Unless you plan to contribute or otherwise work on low-level OS code, embedded devices, or hardware drivers, there isn't a whole lot of reason to learn C. of course C can be used in other cases, but it's low level of abstraction makes it very verbose. For example, having to check errno on a semi-constant basis which usually ends up either with early exits from functions or in a deeply nested set of if statements is far less elegant than more modern exception handling constructs like those provided by C++, VB, Java, C#, and D.


VB

This is two-teired; first, you've got "Classic" VB, which is certainly more limited than VB.NET, and posesses a relatively limited language. (for example, lack of constructors for classes). However, "Classic" VB is what  you could call a constrained abstraction language. It provides abstractions for a number of things, such as strings, collections, etc. Which can make dealing with things that use those data structures a hell of a lot easier than dealing with them in a lower-level language. However, even those abstractions are limited (the VB6 Collection class, for example, only holds objects and has a limited set of functionality). There are of course ways around this, but that means either referring to other libraries (scrrun.dll to get the Dictionary object) or writing your own; but even then you run into problems because you can't create your own Enumerators/iterators. (OK, that's a lie, you can, but it's utterly disgusting code that has to hack into the low-level VTable of COM objects, mess about with pointers and function addresses, etc) and has a tendency to crash.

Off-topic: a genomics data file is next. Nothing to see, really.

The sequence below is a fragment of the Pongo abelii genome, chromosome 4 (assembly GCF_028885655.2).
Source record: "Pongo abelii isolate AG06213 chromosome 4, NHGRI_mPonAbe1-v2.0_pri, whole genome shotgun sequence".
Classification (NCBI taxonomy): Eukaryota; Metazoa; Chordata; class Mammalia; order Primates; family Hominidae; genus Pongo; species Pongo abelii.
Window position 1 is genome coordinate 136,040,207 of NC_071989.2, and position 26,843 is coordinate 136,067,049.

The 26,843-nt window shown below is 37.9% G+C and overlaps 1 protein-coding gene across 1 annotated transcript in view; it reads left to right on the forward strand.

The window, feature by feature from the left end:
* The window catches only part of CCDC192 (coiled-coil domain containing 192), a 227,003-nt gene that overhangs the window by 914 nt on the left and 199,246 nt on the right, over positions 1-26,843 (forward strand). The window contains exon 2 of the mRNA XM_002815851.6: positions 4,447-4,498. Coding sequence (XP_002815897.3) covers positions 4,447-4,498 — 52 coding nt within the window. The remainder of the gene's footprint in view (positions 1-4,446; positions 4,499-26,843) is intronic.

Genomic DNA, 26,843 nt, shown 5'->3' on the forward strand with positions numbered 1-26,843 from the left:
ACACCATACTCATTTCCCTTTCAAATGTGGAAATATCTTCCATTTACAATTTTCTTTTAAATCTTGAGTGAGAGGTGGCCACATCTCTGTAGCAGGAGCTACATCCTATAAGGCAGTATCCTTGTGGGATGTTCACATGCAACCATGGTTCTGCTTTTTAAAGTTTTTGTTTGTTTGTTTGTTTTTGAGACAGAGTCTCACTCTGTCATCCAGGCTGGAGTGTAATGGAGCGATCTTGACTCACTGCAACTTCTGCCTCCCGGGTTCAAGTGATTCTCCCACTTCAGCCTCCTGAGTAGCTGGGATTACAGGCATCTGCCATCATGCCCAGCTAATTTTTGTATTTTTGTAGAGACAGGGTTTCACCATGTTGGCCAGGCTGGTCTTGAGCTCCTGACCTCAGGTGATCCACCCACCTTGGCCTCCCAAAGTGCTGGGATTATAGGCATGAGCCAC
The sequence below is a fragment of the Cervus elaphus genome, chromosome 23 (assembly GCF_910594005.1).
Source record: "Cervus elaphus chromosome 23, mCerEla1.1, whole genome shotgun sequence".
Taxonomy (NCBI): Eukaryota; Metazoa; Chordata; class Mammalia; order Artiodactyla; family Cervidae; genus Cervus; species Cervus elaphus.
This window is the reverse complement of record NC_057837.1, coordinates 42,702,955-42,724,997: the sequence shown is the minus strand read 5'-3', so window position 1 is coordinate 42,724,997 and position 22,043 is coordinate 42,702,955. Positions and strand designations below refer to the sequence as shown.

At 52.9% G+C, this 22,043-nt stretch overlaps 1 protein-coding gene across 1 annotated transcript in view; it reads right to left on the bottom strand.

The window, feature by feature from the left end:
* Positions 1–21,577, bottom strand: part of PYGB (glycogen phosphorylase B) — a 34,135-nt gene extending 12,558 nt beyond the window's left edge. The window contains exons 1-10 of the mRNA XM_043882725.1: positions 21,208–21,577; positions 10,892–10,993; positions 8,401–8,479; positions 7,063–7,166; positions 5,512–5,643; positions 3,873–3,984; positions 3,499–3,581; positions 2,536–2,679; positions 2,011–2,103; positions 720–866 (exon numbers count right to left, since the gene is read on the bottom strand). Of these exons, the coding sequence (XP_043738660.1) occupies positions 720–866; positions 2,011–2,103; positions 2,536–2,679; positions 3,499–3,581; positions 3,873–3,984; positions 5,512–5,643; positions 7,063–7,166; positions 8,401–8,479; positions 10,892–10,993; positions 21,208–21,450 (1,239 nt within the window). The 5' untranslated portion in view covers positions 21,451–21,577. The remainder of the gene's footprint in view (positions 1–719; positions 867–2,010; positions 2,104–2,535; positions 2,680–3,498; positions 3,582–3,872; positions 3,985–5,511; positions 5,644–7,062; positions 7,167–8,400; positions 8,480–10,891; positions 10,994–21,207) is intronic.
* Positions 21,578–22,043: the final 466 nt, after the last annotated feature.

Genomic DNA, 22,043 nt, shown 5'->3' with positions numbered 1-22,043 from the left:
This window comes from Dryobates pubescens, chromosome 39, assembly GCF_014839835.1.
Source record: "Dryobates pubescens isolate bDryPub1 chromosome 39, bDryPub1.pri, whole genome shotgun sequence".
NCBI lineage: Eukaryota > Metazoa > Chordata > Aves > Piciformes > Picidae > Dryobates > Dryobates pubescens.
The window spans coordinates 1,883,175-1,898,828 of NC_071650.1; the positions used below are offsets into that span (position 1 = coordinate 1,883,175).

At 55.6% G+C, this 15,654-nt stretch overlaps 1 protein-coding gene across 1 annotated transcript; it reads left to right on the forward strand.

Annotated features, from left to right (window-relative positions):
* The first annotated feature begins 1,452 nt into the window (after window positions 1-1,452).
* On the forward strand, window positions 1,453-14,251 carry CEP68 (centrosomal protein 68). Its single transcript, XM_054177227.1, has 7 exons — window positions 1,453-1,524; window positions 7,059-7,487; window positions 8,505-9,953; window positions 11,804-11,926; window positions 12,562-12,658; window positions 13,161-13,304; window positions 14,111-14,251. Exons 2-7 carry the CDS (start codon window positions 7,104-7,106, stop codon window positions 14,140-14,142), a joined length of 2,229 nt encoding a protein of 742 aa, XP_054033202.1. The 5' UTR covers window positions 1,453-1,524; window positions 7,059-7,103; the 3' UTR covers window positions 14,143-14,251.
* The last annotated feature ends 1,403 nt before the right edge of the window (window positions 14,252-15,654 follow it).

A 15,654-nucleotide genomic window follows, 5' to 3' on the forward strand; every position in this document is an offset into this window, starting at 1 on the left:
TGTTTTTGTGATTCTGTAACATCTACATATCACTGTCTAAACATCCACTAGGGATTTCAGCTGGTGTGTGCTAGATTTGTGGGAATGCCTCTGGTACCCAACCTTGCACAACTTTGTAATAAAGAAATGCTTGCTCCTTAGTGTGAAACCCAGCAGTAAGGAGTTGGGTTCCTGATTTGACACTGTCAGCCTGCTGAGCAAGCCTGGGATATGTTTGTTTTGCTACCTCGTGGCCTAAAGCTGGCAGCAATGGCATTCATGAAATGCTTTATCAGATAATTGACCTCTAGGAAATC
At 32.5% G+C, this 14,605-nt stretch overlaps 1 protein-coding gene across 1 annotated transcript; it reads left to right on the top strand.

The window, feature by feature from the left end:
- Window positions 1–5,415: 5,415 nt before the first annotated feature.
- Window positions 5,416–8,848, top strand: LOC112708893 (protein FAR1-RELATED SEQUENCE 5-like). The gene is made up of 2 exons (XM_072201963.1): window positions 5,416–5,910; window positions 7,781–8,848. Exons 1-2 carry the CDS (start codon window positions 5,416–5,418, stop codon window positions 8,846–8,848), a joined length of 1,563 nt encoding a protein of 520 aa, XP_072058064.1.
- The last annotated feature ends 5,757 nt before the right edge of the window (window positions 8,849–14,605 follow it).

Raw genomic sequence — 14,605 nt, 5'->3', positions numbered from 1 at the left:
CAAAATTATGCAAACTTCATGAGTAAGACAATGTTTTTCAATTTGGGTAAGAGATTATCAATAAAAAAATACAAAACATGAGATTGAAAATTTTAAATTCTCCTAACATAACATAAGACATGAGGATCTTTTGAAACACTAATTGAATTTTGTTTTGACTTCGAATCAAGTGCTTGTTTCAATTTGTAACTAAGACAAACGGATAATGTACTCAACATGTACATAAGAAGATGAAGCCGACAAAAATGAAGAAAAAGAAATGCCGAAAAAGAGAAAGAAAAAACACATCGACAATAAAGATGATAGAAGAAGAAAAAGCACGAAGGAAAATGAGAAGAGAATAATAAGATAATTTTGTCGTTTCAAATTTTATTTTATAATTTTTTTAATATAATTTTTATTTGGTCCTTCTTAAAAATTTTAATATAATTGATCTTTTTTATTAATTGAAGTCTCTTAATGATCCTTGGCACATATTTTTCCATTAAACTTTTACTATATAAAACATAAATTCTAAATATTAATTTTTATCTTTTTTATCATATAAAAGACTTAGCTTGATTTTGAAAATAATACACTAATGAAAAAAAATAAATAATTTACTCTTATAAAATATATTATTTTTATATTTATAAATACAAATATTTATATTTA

Now, there is no reason to learn VB6 or earlier. Unless you have to maintain a program written in VB6. in that case.. you have my sympathies. I have a few projects I wrote in VB6 and I can't even get the projects to open and run half the time and it's a massive pain in the ass to work with. (both having to go back to it's language as well as having to use an IDE from 1998... AxTools makes that last point easier to swallow though)